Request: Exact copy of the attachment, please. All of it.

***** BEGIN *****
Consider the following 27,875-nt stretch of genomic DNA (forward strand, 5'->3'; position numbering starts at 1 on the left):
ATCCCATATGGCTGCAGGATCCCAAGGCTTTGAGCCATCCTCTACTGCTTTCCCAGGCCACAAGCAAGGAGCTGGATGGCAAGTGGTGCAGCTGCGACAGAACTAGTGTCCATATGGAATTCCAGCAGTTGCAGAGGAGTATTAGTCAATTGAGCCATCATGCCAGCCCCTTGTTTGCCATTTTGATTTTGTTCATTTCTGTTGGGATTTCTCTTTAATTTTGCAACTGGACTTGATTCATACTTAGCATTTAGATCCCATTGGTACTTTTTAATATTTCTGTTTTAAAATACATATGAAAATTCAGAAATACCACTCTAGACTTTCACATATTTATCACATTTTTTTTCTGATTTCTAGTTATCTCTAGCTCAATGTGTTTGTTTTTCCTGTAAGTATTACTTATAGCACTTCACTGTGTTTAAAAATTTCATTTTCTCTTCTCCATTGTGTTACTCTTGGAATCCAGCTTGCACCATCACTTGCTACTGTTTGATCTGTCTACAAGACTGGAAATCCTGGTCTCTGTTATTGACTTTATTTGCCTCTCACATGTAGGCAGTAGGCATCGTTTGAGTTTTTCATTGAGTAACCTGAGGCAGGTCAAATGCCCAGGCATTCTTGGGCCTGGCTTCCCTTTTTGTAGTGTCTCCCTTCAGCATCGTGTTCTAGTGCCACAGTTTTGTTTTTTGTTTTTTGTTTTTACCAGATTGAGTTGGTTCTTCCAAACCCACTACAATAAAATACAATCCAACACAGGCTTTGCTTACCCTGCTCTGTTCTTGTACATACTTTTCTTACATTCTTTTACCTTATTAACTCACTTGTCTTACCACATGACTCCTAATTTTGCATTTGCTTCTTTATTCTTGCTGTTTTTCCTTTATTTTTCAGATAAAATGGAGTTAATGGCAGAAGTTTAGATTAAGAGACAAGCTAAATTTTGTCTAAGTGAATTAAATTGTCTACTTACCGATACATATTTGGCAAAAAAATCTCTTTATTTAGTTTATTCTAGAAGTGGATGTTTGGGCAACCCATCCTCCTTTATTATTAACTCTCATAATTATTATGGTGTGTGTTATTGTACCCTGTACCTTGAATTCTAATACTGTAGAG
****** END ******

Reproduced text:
Consider the following 27,875-nt stretch of genomic DNA (forward strand, 5'->3'; position numbering starts at 1 on the left):
ATCCCATATGGCTGCAGGATCCCAAGGCTTTGAGCCATCCTCTACTGCTTTCCCAGGCCACAAGCAAGGAGCTGGATGGCAAGTGGTGCAGCTGCGACAGAACTAGTGTCCATATGGAATTCCAGCAGTTGCAGAGGAGTATTAGTCAATTGAGCCATCATGCCAGCCCCTTGTTTGCCATTTTGATTTTGTTCATTTCTGTTGGGATTTCTCTTTAATTTTGCAACTGGACTTGATTCATACTTAGCATTTAGATCCCATTGGTACTTTTTAATATTTCTGTTTTAAAATACATATGAAAATTCAGAAATACCACTCTAGACTTTCACATATTTATCACATTTTTTTTCTGATTTCTAGTTATCTCTAGCTCAATGTGTTTGTTTTTCCTGTAAGTATTACTTATAGCACTTCACTGTGTTTAAAAATTTCATTTTCTCTTCTCCATTGTGTTACTCTTGGAATCCAGCTTGCACCATCACTTGCTACTGTTTGATCTGTCTACAAGACTGGAAATCCTGGTCTCTGTTATTGACTTTATTTGCCTCTCACATGTAGGCAGTAGGCATCGTTTGAGTTTTTCATTGAGTAACCTGAGGCAGGTCAAATGCCCAGGCATTCTTGGGCCTGGCTTCCCTTTTTGTAGTGTCTCCCTTCAGCATCGTGTTCTAGTGCCACAGTTTTGTTTTTTGTTTTTTGTTTTTACCAGATTGAGTTGGTTCTTCCAAACCCACTACAATAAAATACAATCCAACACAGGCTTTGCTTACCCTGCTCTGTTCTTGTACATACTTTTCTTACATTCTTTTACCTTATTAACTCACTTGTCTTACCACATGACTCCTAATTTTGCATTTGCTTCTTTATTCTTGCTGTTTTTCCTTTATTTTTCAGATAAAATGGAGTTAATGGCAGAAGTTTAGATTAAGAGACAAGCTAAATTTTGTCTAAGTGAATTAAATTGTCTACTTACCGATACATATTTGGCAAAAAAATCTCTTTATTTAGTTTATTCTAGAAGTGGATGTTTGGGCAACCCATCCTCCTTTATTATTAACTCTCATAATTATTATGGTGTGTGTTATTGTACCCTGTACCTTGAATTCTAATACTGTAGAG